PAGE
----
After CNN won an temporary restraining order on Friday that forced the White House to restore Jim Acosta’s press pass, the White House has informed Acosta via letter that they will revoke his press credentials when the 14 day injunction is over on November 30.
In a statement released on Sunday, CNN said, “The White House is continuing to violate the First and 5th Amendments of the Constitution. These actions threaten all journalists and news organizations. Jim Acosta and CNN will continue to report the news about the White House and the President.”
Judge Timothy Kelly ruled on Friday that the White House had violated Acosta’s Fifth Amendment rights, saying that Acosta’s right to due process had been violated by the removal of his press pass. He granted the temporary restraining order and observed that CNN and Acosta were likely to prevail in the overall complaint. However, he did not rule on the First Amendment issue yet and made it clear that, if due process is provided, the White House has the right to revoke a journalist’s press credentials.
The White House moved immediately to inform CNN of their intent to remove Acosta’s press credentials again via a formal letter sent on Friday, after the ruling came down.
According to CNN’s chief media correspondent Brian Stelter, “From the looks of the letter, the W.H. is trying to establish a paper trail that will empower the administration to boot Acosta again at the end of the month.”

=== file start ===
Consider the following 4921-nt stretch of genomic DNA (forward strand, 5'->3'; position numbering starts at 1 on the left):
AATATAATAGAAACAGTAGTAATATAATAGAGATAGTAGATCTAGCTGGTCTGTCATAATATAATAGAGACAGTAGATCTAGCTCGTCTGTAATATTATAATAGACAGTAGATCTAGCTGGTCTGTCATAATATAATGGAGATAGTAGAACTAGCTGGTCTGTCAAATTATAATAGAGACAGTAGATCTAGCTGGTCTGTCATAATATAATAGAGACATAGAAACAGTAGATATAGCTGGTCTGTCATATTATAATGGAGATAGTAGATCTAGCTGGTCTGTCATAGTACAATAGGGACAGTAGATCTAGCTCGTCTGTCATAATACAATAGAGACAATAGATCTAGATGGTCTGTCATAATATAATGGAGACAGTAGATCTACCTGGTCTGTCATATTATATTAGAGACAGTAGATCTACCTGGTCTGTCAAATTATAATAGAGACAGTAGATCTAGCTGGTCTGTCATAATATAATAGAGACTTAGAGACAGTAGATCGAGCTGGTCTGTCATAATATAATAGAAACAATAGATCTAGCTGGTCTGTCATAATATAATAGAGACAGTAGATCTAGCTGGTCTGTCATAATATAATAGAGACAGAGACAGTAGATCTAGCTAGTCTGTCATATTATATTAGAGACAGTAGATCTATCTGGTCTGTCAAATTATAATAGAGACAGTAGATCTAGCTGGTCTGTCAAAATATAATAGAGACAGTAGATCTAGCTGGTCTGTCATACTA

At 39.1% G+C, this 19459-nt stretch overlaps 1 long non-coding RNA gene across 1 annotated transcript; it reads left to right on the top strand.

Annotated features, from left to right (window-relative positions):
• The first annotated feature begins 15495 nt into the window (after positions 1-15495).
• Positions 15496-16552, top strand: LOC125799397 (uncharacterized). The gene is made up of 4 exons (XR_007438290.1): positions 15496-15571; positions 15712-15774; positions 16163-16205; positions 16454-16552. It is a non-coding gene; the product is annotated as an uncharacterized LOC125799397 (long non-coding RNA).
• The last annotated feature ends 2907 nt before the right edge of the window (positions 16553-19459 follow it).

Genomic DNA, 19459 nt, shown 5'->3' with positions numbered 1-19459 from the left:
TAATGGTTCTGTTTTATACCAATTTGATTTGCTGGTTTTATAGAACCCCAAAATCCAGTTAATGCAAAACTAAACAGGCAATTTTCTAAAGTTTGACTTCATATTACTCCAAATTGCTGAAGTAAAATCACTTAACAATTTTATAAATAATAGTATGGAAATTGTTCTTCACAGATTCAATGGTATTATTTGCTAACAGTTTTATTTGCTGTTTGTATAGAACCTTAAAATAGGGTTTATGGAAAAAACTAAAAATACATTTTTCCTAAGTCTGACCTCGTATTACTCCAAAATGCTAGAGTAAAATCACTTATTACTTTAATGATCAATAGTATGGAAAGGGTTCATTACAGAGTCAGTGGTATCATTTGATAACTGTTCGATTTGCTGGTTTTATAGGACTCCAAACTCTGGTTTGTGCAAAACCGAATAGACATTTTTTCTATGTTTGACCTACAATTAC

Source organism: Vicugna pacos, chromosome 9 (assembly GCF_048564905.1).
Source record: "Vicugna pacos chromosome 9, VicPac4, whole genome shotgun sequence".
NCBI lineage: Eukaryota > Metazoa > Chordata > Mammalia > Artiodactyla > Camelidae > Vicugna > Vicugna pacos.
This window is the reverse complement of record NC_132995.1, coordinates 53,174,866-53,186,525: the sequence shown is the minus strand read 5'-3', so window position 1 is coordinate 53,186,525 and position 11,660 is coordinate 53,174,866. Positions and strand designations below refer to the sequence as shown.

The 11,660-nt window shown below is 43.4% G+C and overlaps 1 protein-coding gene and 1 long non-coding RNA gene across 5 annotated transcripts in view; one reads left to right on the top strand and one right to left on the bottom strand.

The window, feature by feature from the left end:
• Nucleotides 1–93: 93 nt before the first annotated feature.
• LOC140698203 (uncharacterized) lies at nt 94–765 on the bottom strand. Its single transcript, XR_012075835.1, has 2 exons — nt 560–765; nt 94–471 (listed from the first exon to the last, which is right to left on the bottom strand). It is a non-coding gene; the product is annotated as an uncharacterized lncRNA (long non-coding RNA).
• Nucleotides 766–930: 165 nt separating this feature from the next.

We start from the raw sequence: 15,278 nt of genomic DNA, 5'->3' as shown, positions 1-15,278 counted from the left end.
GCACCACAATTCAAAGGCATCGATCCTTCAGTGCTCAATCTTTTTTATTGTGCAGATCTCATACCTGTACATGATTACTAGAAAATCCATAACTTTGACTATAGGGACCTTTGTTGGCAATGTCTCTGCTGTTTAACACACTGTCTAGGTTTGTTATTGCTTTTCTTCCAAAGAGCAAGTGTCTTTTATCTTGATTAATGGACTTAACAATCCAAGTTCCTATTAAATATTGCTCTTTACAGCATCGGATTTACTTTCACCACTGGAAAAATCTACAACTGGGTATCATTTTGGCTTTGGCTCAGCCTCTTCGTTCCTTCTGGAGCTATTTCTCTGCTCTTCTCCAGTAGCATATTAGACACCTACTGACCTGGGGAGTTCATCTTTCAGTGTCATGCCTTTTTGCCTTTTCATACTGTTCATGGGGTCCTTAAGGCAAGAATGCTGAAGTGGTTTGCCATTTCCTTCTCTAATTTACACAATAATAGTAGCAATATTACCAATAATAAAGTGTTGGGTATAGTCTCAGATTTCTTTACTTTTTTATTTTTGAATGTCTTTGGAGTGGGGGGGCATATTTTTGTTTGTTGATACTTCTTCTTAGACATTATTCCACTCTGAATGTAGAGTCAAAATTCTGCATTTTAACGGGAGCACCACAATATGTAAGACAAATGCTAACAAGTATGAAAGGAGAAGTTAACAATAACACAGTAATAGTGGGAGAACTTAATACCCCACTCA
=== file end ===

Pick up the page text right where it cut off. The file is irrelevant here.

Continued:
Lawyers from CNN say that the White House’s letter referring to Acosta’s conduct during the press conference on November 7, in which Acosta asked several follow up questions and did not immediately relinquish the mic, is an “attempt to provide retroactive due process.” The letter was signed by Bill Shine, deputy chief of staff for communications, and Sarah Huckabee Sanders, press secretary, both defendants in CNN’s lawsuit and accuses Jim Acosta of failing to abide by “basic, widely understood practices” in the November 7 post-midterms press conference.
The new filing from CNN states that they hope to resolve the matter outside of court. However, the White House letter seems to indicate that the president is willing to fight in court rather than seeking a solution out of court.
According to Axios, “This is a high-risk confrontation for both sides. It turns out that press access to the White House is grounded very much in tradition rather than in plain-letter law. So a court fight could result in a precedent that curtails freedom to cover the most powerful official in the world from the literal front row.”
In an interview with Fox News Sunday’s Chris Wallace, President Trump was asked about Acosta and replied, “If he misbehaves, we’ll throw him out or we’ll stop the news conference.” He continued, “Nobody believes in the First Amendment more than I do” and said that he would leave next time a reporter acts “out of sorts” and violates the “rules of decorum”. He stated that the other reporters wouldn’t be “too friendly with the one who is acting up”. He went on to add, “I think one of the things we’ll do is maybe turn the camera off that faces them [the reporters] because then they don’t have any airtime. Although I’ll probably be sued for that and maybe, you know, win or lose it. Who knows.”
Lawyers for CNN are expected in court this week to discuss how the original case will proceed. Many news organizations, including Fox News, filed amicus briefs in support of CNN’s initial suit, stating that the case was a matter of freedom of the press. President Trump has recently mused that other reporters may have their press credentials pulled in addition to Jim Acosta.